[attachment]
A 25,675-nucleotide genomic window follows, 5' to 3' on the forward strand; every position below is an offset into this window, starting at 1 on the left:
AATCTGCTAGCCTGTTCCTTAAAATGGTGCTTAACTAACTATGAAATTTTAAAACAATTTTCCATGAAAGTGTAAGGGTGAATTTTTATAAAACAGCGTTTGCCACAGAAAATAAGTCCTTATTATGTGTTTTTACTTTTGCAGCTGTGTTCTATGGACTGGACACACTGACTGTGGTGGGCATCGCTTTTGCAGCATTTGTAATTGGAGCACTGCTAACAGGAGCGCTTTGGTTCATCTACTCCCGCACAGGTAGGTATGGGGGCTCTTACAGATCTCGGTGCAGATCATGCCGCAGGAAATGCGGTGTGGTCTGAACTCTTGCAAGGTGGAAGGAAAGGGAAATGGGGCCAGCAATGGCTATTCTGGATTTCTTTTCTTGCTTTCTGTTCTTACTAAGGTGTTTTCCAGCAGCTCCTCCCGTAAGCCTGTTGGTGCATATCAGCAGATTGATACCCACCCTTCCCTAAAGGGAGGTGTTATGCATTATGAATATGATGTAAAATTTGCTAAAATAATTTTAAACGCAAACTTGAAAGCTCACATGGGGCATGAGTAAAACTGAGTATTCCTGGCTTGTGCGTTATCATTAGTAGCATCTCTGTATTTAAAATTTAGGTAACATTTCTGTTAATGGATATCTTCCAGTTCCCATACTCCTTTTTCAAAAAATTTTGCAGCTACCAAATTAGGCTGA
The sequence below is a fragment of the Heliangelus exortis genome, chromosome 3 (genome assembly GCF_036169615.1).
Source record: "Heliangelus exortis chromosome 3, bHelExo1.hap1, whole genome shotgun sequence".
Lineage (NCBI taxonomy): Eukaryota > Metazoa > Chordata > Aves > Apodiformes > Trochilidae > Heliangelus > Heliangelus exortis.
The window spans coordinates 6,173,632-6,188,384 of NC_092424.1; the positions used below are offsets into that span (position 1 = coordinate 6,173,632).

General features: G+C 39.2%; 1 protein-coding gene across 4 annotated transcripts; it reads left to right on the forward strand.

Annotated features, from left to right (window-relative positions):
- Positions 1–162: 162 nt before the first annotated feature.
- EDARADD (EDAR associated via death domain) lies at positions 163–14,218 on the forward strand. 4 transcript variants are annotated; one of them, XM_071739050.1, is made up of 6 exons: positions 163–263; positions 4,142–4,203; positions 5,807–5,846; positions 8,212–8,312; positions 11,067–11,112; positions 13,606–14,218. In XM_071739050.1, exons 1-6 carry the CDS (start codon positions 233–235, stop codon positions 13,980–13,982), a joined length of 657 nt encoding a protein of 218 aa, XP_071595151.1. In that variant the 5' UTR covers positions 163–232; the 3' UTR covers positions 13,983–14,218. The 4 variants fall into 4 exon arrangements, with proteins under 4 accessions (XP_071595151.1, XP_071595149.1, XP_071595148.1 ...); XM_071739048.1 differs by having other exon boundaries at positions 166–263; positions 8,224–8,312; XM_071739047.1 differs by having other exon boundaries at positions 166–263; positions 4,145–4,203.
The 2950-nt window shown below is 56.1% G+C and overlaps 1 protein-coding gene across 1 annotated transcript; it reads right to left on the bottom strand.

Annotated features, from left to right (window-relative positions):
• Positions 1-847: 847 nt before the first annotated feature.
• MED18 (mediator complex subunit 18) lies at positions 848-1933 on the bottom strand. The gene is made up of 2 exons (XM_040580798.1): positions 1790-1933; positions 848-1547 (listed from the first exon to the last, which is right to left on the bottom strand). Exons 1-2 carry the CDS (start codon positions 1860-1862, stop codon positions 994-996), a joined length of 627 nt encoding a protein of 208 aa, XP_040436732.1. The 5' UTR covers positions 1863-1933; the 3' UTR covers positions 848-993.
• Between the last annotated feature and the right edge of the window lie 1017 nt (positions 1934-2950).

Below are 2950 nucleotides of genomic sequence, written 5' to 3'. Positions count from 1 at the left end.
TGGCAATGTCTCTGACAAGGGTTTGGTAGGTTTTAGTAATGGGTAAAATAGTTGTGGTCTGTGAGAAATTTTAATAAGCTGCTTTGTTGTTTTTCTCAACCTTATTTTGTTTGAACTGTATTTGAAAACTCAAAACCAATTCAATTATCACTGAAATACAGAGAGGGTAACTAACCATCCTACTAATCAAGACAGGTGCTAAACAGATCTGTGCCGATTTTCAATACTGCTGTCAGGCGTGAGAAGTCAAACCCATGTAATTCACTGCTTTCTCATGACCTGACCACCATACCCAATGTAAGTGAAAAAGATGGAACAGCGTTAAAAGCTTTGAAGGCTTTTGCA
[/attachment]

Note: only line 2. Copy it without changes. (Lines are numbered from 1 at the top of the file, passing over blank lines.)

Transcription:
AATCTGCTAGCCTGTTCCTTAAAATGGTGCTTAACTAACTATGAAATTTTAAAACAATTTTCCATGAAAGTGTAAGGGTGAATTTTTATAAAACAGCGTTTGCCACAGAAAATAAGTCCTTATTATGTGTTTTTACTTTTGCAGCTGTGTTCTATGGACTGGACACACTGACTGTGGTGGGCATCGCTTTTGCAGCATTTGTAATTGGAGCACTGCTAACAGGAGCGCTTTGGTTCATCTACTCCCGCACAGGTAGGTATGGGGGCTCTTACAGATCTCGGTGCAGATCATGCCGCAGGAAATGCGGTGTGGTCTGAACTCTTGCAAGGTGGAAGGAAAGGGAAATGGGGCCAGCAATGGCTATTCTGGATTTCTTTTCTTGCTTTCTGTTCTTACTAAGGTGTTTTCCAGCAGCTCCTCCCGTAAGCCTGTTGGTGCATATCAGCAGATTGATACCCACCCTTCCCTAAAGGGAGGTGTTATGCATTATGAATATGATGTAAAATTTGCTAAAATAATTTTAAACGCAAACTTGAAAGCTCACATGGGGCATGAGTAAAACTGAGTATTCCTGGCTTGTGCGTTATCATTAGTAGCATCTCTGTATTTAAAATTTAGGTAACATTTCTGTTAATGGATATCTTCCAGTTCCCATACTCCTTTTTCAAAAAATTTTGCAGCTACCAAATTAGGCTGA